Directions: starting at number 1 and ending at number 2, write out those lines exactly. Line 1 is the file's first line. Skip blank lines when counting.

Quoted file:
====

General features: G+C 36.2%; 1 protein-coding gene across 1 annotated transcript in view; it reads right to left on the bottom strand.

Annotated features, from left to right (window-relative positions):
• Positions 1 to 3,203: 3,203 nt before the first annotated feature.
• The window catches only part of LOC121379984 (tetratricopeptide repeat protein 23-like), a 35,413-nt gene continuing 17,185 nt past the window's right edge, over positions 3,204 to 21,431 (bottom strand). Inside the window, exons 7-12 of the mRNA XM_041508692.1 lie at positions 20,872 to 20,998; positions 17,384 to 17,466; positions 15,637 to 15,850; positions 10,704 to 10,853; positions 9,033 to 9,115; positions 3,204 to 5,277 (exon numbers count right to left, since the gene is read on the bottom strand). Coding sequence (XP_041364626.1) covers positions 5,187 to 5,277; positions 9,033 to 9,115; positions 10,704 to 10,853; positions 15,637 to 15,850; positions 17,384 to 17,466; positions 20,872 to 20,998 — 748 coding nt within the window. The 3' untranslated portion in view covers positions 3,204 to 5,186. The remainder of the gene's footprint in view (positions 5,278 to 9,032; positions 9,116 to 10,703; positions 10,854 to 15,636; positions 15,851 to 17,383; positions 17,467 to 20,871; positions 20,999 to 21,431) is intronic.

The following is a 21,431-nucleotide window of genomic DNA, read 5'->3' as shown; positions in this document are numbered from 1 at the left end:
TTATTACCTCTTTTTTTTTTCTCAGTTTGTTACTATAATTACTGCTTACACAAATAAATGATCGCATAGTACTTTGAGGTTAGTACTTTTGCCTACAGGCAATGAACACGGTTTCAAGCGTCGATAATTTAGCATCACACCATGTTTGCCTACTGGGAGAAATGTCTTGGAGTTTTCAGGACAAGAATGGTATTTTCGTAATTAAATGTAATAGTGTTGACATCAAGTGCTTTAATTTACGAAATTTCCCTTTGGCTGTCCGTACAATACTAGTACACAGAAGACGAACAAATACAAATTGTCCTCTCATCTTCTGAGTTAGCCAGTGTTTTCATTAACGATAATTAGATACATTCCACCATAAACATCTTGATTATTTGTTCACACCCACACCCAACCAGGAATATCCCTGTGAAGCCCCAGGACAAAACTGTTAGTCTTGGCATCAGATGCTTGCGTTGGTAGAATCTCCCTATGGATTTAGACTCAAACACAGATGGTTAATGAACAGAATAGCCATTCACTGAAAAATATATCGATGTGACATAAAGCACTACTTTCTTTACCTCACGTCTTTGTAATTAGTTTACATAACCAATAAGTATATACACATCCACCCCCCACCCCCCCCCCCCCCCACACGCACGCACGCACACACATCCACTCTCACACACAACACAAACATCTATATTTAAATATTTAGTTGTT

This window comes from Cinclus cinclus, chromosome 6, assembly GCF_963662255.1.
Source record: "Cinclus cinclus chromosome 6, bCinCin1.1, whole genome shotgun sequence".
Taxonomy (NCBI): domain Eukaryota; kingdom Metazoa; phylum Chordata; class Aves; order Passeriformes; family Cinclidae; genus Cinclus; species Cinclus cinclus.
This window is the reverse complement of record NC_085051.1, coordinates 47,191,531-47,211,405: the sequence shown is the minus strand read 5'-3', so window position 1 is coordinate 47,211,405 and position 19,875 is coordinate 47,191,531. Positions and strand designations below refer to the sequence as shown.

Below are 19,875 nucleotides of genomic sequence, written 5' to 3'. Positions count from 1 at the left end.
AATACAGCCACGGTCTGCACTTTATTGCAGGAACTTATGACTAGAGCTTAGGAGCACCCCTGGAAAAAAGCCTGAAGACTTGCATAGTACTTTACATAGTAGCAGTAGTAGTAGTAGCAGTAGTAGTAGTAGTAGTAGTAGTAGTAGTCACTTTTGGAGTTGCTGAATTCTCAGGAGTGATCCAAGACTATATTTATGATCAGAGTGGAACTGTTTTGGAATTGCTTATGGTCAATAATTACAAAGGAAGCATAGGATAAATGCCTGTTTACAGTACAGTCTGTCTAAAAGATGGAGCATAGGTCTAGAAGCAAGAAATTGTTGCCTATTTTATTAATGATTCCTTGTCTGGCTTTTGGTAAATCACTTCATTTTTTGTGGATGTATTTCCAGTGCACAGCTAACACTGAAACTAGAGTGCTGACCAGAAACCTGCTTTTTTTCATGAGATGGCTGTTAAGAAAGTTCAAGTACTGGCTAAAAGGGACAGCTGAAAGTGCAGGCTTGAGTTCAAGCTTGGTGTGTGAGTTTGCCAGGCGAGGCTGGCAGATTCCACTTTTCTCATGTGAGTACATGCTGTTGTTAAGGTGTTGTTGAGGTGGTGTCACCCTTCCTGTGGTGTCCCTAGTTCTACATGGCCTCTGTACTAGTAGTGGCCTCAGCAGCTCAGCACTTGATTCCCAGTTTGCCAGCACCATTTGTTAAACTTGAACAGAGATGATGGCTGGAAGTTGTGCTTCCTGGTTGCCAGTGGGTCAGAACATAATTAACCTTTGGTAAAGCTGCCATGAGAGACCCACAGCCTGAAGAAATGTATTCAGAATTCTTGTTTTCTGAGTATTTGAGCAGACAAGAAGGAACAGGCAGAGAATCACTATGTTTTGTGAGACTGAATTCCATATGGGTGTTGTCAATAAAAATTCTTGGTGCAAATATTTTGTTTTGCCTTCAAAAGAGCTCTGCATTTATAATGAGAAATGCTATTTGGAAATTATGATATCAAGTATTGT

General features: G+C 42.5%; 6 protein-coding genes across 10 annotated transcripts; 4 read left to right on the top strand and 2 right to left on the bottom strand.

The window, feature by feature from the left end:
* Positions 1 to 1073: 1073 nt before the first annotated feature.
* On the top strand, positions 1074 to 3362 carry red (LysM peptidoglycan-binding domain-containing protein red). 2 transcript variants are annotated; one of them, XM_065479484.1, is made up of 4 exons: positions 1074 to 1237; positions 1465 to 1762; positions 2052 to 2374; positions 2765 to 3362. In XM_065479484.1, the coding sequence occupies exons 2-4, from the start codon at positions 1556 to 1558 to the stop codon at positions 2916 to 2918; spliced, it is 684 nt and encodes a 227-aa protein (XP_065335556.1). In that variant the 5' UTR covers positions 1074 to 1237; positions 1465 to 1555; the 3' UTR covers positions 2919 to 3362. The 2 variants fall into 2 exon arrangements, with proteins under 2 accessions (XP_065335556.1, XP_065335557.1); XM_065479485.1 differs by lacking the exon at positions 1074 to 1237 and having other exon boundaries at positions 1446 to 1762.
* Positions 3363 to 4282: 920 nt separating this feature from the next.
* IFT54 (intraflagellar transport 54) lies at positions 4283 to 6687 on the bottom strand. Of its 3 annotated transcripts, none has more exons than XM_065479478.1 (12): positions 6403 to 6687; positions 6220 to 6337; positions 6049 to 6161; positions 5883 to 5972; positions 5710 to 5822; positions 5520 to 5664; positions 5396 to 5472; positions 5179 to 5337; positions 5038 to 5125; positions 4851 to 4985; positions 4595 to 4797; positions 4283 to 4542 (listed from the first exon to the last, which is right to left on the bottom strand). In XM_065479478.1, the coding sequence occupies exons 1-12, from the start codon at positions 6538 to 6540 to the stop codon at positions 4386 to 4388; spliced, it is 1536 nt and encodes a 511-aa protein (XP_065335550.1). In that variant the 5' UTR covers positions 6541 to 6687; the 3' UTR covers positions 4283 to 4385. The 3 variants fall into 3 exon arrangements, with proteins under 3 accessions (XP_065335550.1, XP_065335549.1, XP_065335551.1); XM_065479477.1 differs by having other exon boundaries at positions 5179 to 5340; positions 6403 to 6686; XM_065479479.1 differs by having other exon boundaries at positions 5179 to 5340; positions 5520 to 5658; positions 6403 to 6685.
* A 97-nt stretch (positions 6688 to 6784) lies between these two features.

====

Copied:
General features: G+C 36.2%; 1 protein-coding gene across 1 annotated transcript in view; it reads right to left on the bottom strand.

Annotated features, from left to right (window-relative positions):